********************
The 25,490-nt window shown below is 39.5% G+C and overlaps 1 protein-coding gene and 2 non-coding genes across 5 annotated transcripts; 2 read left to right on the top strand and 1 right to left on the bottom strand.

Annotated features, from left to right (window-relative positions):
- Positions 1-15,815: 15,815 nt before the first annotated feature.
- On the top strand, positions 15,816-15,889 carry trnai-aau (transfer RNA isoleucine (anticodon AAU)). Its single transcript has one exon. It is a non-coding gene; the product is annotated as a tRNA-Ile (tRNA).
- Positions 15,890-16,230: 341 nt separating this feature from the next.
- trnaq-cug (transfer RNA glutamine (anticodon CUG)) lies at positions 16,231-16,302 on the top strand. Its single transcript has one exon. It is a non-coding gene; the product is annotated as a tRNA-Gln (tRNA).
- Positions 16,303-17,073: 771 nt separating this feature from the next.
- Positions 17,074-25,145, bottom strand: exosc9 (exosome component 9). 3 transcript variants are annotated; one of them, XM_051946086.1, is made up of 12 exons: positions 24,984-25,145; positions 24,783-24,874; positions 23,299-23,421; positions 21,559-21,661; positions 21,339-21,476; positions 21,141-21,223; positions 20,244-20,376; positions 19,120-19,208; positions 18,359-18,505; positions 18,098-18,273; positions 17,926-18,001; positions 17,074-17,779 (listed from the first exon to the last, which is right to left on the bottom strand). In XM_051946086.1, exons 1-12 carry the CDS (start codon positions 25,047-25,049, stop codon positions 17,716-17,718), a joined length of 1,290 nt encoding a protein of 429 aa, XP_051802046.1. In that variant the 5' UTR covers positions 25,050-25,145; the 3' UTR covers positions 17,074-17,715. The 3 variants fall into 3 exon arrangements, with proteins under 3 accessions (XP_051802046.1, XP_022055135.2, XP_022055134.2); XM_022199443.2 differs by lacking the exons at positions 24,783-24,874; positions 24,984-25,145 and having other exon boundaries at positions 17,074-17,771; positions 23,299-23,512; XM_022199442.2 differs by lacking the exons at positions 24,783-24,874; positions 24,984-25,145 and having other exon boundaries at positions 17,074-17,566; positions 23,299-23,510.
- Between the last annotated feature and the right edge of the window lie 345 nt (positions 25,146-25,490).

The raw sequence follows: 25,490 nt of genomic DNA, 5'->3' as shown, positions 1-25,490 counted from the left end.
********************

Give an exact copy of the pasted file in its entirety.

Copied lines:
The 25,490-nt window shown below is 39.5% G+C and overlaps 1 protein-coding gene and 2 non-coding genes across 5 annotated transcripts; 2 read left to right on the top strand and 1 right to left on the bottom strand.

Annotated features, from left to right (window-relative positions):
- Positions 1-15,815: 15,815 nt before the first annotated feature.
- On the top strand, positions 15,816-15,889 carry trnai-aau (transfer RNA isoleucine (anticodon AAU)). Its single transcript has one exon. It is a non-coding gene; the product is annotated as a tRNA-Ile (tRNA).
- Positions 15,890-16,230: 341 nt separating this feature from the next.
- trnaq-cug (transfer RNA glutamine (anticodon CUG)) lies at positions 16,231-16,302 on the top strand. Its single transcript has one exon. It is a non-coding gene; the product is annotated as a tRNA-Gln (tRNA).
- Positions 16,303-17,073: 771 nt separating this feature from the next.
- Positions 17,074-25,145, bottom strand: exosc9 (exosome component 9). 3 transcript variants are annotated; one of them, XM_051946086.1, is made up of 12 exons: positions 24,984-25,145; positions 24,783-24,874; positions 23,299-23,421; positions 21,559-21,661; positions 21,339-21,476; positions 21,141-21,223; positions 20,244-20,376; positions 19,120-19,208; positions 18,359-18,505; positions 18,098-18,273; positions 17,926-18,001; positions 17,074-17,779 (listed from the first exon to the last, which is right to left on the bottom strand). In XM_051946086.1, exons 1-12 carry the CDS (start codon positions 25,047-25,049, stop codon positions 17,716-17,718), a joined length of 1,290 nt encoding a protein of 429 aa, XP_051802046.1. In that variant the 5' UTR covers positions 25,050-25,145; the 3' UTR covers positions 17,074-17,715. The 3 variants fall into 3 exon arrangements, with proteins under 3 accessions (XP_051802046.1, XP_022055135.2, XP_022055134.2); XM_022199443.2 differs by lacking the exons at positions 24,783-24,874; positions 24,984-25,145 and having other exon boundaries at positions 17,074-17,771; positions 23,299-23,512; XM_022199442.2 differs by lacking the exons at positions 24,783-24,874; positions 24,984-25,145 and having other exon boundaries at positions 17,074-17,566; positions 23,299-23,510.
- Between the last annotated feature and the right edge of the window lie 345 nt (positions 25,146-25,490).

The raw sequence follows: 25,490 nt of genomic DNA, 5'->3' as shown, positions 1-25,490 counted from the left end.